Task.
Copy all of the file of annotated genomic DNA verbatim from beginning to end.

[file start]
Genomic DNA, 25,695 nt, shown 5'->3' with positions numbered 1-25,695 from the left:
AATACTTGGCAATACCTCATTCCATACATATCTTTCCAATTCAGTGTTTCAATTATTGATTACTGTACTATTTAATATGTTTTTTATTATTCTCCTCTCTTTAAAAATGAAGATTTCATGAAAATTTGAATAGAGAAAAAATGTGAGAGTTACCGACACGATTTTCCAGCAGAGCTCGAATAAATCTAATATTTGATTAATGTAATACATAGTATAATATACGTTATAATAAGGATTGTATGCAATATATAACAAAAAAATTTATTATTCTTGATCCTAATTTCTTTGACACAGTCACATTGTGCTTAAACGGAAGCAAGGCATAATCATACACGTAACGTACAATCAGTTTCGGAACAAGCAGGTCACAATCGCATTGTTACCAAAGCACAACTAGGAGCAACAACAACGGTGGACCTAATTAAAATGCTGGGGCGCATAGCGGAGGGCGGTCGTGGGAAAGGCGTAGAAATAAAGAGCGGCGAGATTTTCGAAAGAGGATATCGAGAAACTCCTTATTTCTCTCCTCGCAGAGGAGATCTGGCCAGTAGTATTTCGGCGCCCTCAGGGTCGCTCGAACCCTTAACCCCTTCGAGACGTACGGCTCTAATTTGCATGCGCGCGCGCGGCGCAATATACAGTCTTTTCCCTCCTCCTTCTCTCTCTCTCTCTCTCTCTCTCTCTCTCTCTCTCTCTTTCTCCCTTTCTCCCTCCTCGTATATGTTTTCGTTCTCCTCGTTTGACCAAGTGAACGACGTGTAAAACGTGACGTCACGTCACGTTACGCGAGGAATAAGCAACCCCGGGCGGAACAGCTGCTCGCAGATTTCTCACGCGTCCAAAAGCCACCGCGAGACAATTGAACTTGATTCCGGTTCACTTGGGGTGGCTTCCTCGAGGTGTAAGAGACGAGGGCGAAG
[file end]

Genomic DNA, 25,695 nt, shown 5'->3' with positions numbered 1-25,695 from the left:
AATACTTGGCAATACCTCATTCCATACATATCTTTCCAATTCAGTGTTTCAATTATTGATTACTGTACTATTTAATATGTTTTTTATTATTCTCCTCTCTTTAAAAATGAAGATTTCATGAAAATTTGAATAGAGAAAAAATGTGAGAGTTACCGACACGATTTTCCAGCAGAGCTCGAATAAATCTAATATTTGATTAATGTAATACATAGTATAATATACGTTATAATAAGGATTGTATGCAATATATAACAAAAAAATTTATTATTCTTGATCCTAATTTCTTTGACACAGTCACATTGTGCTTAAACGGAAGCAAGGCATAATCATACACGTAACGTACAATCAGTTTCGGAACAAGCAGGTCACAATCGCATTGTTACCAAAGCACAACTAGGAGCAACAACAACGGTGGACCTAATTAAAATGCTGGGGCGCATAGCGGAGGGCGGTCGTGGGAAAGGCGTAGAAATAAAGAGCGGCGAGATTTTCGAAAGAGGATATCGAGAAACTCCTTATTTCTCTCCTCGCAGAGGAGATCTGGCCAGTAGTATTTCGGCGCCCTCAGGGTCGCTCGAACCCTTAACCCCTTCGAGACGTACGGCTCTAATTTGCATGCGCGCGCGCGGCGCAATATACAGTCTTTTCCCTCCTCCTTCTCTCTCTCTCTCTCTCTCTCTCTCTCTCTCTCTCTCTTTCTCCCTTTCTCCCTCCTCGTATATGTTTTCGTTCTCCTCGTTTGACCAAGTGAACGACGTGTAAAACGTGACGTCACGTCACGTTACGCGAGGAATAAGCAACCCCGGGCGGAACAGCTGCTCGCAGATTTCTCACGCGTCCAAAAGCCACCGCGAGACAATTGAACTTGATTCCGGTTCACTTGGGGTGGCTTCCTCGAGGTGTAAGAGACGAGGGCGAAG